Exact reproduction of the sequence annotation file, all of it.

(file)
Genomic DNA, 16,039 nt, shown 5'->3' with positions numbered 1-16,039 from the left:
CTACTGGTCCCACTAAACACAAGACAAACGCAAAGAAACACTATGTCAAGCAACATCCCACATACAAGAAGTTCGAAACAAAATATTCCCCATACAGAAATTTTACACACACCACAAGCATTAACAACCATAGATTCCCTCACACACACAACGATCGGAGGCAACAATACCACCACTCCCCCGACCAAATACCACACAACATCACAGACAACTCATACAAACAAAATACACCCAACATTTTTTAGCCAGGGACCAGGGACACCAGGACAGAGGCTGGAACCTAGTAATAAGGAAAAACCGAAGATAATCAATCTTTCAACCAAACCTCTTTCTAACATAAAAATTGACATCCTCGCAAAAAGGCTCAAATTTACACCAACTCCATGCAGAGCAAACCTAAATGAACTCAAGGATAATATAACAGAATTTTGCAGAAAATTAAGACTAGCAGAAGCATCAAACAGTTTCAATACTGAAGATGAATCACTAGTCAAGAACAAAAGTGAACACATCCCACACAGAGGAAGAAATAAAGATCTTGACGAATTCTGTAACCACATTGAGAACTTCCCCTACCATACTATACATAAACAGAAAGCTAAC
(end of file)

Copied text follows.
Genomic DNA, 16,039 nt, shown 5'->3' with positions numbered 1-16,039 from the left:
CTACTGGTCCCACTAAACACAAGACAAACGCAAAGAAACACTATGTCAAGCAACATCCCACATACAAGAAGTTCGAAACAAAATATTCCCCATACAGAAATTTTACACACACCACAAGCATTAACAACCATAGATTCCCTCACACACACAACGATCGGAGGCAACAATACCACCACTCCCCCGACCAAATACCACACAACATCACAGACAACTCATACAAACAAAATACACCCAACATTTTTTAGCCAGGGACCAGGGACACCAGGACAGAGGCTGGAACCTAGTAATAAGGAAAAACCGAAGATAATCAATCTTTCAACCAAACCTCTTTCTAACATAAAAATTGACATCCTCGCAAAAAGGCTCAAATTTACACCAACTCCATGCAGAGCAAACCTAAATGAACTCAAGGATAATATAACAGAATTTTGCAGAAAATTAAGACTAGCAGAAGCATCAAACAGTTTCAATACTGAAGATGAATCACTAGTCAAGAACAAAAGTGAACACATCCCACACAGAGGAAGAAATAAAGATCTTGACGAATTCTGTAACCACATTGAGAACTTCCCCTACCATACTATACATAAACAGAAAGCTAAC